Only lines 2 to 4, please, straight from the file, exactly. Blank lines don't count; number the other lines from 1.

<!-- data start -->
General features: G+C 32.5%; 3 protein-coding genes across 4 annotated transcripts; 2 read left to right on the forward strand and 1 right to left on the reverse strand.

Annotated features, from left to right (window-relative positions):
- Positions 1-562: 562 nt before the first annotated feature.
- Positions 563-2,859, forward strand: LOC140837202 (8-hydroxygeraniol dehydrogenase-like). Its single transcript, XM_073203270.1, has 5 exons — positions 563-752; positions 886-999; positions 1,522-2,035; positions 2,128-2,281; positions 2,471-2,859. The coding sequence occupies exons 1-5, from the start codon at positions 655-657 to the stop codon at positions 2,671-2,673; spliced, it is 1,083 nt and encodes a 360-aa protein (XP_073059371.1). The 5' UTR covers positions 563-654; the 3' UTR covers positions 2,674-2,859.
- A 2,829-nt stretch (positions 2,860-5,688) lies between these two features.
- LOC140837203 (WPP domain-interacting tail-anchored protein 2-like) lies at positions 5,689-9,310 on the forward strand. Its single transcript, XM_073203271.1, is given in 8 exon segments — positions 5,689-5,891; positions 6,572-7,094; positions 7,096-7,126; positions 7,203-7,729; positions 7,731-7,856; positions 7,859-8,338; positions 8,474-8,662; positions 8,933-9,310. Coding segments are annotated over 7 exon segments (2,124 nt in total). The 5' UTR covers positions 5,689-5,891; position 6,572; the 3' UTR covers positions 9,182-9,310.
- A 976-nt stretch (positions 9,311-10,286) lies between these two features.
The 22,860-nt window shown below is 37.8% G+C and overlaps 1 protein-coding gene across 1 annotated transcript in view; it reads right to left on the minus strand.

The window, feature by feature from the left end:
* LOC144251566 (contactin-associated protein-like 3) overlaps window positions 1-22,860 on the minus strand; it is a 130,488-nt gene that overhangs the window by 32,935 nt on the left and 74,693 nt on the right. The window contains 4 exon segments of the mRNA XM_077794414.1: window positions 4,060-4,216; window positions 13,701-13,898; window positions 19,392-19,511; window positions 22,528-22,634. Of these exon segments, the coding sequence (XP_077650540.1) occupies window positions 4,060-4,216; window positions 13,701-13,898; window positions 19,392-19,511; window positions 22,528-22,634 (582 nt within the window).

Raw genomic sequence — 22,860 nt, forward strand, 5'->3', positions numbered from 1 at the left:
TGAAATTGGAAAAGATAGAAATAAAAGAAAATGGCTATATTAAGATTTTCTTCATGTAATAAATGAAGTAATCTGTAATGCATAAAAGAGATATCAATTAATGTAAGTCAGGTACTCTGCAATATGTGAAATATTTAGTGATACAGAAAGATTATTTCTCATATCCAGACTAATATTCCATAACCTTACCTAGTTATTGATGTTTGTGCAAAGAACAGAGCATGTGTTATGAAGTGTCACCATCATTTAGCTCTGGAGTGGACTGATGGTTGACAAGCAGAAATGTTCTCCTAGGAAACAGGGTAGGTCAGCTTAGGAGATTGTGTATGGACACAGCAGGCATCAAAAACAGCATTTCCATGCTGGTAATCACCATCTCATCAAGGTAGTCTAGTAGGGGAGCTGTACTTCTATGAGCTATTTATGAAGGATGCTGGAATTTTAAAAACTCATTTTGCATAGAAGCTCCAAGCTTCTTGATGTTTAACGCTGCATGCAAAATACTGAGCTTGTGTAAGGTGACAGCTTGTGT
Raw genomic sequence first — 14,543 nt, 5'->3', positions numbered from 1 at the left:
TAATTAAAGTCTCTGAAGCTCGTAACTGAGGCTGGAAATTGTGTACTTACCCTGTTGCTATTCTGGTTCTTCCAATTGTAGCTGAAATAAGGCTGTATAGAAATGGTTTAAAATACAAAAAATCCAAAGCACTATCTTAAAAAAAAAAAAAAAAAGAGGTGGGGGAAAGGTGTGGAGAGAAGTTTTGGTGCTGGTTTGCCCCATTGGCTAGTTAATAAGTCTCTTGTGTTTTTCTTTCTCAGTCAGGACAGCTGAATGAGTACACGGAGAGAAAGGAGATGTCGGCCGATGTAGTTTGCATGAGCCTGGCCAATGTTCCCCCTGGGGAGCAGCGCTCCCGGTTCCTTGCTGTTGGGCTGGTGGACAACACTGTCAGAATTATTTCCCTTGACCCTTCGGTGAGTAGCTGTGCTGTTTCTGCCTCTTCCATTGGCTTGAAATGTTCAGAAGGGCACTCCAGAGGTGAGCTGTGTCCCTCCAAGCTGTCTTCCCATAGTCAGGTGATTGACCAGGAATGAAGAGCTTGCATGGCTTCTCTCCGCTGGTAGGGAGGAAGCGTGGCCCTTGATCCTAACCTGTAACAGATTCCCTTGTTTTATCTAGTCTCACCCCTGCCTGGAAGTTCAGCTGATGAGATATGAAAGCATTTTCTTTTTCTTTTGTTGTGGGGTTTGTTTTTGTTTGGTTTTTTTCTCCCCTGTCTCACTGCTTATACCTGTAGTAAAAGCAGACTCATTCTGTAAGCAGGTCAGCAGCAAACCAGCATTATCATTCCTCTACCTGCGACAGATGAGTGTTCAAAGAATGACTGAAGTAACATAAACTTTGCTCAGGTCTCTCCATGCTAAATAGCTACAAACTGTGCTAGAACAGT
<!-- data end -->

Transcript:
Annotated features, from left to right (window-relative positions):
- Positions 1-562: 562 nt before the first annotated feature.
- Positions 563-2,859, forward strand: LOC140837202 (8-hydroxygeraniol dehydrogenase-like). Its single transcript, XM_073203270.1, has 5 exons — positions 563-752; positions 886-999; positions 1,522-2,035; positions 2,128-2,281; positions 2,471-2,859. The coding sequence occupies exons 1-5, from the start codon at positions 655-657 to the stop codon at positions 2,671-2,673; spliced, it is 1,083 nt and encodes a 360-aa protein (XP_073059371.1). The 5' UTR covers positions 563-654; the 3' UTR covers positions 2,674-2,859.